A new Google books settlement goes to judge tonight
Google and book authors and publishers have until 11:59 EST tonight to submit a revised settlement to their legal dispute over digital book rights. It's likely they'll file their comments very close to the deadline.
The revisions will be submitted to a federal court conducting a fairness review of the deal. And the move will mark the latest step in a near four-year battle that has raised new questions about online copyright, e-commerce competition, and the future of publishing and libraries.
After comments are submitted, the Justice Department will weigh in with their views. Critics of the deal, including the heirs of John Steinbeck and e-commerce firms like Amazon, will likely protest the deal if not significantly revised, they say. The U.S. District Court of the Southern District of New York is holding a fairness hearing of the settlement to determine if it is harmful to consumers and competitors.
What's being revised is a $125 million settlement struck in October 2008 between Google and plaintiffs in a class action suit that included The Authors Guild and the Association of American Publishers. The settlement could allow the search giant to create a massive online digital library with rights to scan and search millions of titles. So far, Google Books has scanned 10 million titles.
Critics, including the Justice Department, said the deal could unfairly advantage Google and possibly lead to price-gouging because Google would have greater control over the titles. Justice, which has been investigating the deal, said last September it wouldn't approve of it as it currently stands and ordered Google and parties in the settlement to rewrite their deal.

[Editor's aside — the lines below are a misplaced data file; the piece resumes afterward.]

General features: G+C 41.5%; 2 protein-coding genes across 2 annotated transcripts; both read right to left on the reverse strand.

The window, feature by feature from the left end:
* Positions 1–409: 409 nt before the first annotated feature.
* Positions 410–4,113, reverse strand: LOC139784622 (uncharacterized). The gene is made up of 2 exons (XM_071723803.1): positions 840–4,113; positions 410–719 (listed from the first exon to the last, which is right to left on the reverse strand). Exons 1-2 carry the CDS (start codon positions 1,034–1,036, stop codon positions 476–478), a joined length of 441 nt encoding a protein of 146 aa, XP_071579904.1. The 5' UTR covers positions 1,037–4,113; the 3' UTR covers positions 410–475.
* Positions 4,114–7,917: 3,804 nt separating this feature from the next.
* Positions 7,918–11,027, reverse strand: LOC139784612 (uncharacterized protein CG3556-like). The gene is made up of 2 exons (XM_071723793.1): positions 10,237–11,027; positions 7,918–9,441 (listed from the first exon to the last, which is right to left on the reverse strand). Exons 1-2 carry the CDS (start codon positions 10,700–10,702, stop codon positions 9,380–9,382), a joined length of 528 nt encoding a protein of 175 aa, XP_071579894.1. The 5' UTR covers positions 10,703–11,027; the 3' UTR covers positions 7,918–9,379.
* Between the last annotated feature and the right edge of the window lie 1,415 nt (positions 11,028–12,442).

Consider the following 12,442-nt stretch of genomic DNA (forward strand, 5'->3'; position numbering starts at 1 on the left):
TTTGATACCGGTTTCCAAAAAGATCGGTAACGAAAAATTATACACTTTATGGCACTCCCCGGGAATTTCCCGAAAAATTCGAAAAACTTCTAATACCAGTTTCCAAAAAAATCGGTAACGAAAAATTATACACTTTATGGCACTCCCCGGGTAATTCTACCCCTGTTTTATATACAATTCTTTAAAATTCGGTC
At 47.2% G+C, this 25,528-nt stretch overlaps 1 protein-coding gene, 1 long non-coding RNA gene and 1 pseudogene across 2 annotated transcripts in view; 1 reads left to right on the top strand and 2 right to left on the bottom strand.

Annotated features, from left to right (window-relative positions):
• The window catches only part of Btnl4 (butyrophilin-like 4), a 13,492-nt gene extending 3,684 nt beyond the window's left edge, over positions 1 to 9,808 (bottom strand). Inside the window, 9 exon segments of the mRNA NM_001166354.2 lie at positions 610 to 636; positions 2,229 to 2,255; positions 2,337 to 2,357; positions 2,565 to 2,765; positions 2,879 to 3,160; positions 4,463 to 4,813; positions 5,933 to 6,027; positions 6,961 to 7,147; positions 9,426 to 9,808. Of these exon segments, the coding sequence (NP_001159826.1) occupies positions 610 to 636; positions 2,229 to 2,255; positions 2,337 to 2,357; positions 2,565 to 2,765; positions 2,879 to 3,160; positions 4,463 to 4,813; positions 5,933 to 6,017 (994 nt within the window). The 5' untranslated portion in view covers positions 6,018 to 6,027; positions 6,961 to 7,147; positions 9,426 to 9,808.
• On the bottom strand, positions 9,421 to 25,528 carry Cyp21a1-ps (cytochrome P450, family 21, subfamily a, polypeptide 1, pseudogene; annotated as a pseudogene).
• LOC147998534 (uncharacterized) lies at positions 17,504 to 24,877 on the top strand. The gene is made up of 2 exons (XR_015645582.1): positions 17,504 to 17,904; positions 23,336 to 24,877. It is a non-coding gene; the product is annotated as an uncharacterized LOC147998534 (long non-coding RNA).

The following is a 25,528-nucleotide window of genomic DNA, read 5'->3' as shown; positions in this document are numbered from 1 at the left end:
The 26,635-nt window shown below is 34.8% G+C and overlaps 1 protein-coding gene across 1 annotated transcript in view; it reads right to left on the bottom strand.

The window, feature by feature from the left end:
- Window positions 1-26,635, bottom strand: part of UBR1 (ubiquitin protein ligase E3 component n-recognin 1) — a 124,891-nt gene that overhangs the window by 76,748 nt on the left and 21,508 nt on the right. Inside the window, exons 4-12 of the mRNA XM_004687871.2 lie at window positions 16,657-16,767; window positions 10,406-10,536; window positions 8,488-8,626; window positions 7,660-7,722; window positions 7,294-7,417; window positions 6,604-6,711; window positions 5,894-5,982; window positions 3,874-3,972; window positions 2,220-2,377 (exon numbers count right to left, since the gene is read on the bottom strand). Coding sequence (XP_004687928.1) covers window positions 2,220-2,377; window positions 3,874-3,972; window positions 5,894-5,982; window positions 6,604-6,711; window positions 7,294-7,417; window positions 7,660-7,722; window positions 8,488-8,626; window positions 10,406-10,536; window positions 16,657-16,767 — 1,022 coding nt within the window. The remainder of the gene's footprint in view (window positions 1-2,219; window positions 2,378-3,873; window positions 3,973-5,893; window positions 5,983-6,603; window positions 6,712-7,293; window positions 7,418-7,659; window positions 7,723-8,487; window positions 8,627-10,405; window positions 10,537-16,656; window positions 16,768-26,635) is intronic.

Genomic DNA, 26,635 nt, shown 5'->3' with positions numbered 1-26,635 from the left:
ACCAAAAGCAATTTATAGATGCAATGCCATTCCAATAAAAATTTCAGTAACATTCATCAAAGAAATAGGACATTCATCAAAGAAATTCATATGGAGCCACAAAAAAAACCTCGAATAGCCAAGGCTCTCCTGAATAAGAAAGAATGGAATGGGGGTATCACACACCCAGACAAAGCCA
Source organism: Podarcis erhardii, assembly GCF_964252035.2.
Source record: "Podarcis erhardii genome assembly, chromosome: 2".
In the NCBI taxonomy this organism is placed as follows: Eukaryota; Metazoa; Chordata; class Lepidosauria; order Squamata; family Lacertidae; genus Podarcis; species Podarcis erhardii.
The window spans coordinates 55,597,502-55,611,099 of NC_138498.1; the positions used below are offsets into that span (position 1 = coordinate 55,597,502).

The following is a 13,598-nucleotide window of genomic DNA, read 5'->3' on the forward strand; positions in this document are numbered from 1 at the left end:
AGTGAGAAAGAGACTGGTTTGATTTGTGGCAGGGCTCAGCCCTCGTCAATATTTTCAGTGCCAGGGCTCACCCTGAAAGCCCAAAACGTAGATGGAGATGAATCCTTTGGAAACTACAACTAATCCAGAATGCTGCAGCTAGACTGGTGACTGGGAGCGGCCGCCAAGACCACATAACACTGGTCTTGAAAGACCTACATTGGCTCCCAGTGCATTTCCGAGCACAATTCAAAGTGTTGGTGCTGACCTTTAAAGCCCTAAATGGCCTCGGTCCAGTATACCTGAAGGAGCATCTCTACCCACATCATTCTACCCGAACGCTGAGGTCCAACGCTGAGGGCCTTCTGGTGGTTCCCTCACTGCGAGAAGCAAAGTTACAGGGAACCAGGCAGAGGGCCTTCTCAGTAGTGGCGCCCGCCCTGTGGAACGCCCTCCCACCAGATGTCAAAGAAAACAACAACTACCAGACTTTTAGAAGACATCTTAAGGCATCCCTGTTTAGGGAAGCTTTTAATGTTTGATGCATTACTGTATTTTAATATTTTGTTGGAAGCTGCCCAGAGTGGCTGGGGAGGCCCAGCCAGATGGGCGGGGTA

Specifically, Justice suggested limiting the provisions for future licensing, a part of the settlement that some critics said would give Google dominant power over the licensing of digital titles. The agency also recommended adding more protections for the holders of rights to little-known books and eliminating the joint pricing deal between publishers and authors.
Justice said that "whatever the settlement's ultimate scope," it should "provide some mechanism by which Google's competitors can gain comparable access."
Gary Reback of the Open Book Alliance, said in an interview last Friday that unless significantly restructured, the settlement could unfairly edge out competitors in online books and lead to higher prices for consumers. They warned that the project could lead Google to leverage its dominance in online search to favor its book search application over competitors. The Open Book Alliance includes competitors Microsoft, Yahoo and Amazon.
Google sees the project a business and social boon. In an Oct. 9, 2009 op-ed in the New York Times, Google co-founder Sergey Brin wrote that the agreement "aims to make millions of out-of-print but in-copyright books available either for a fee or for free with ad support, with the majority of the revenue flowing back to the rights holders, be they authors or publishers."
He writes: "The famous library at Alexandria burned three times, in 48 B.C., A.D. 273 and A.D. 640, as did the Library of Congress, where a fire in 1851 destroyed two-thirds of the collection.
I hope such destruction never happens again, but history would suggest otherwise. More important, even if our cultural heritage stays intact in the world’s foremost libraries, it is effectively lost if no one can access it easily. "
Google, Amazon, Open Book Alliance, Dept. of Justice
November 9, 2009; 8:00 AM ET
Categories: AT&T , DOJ , Google
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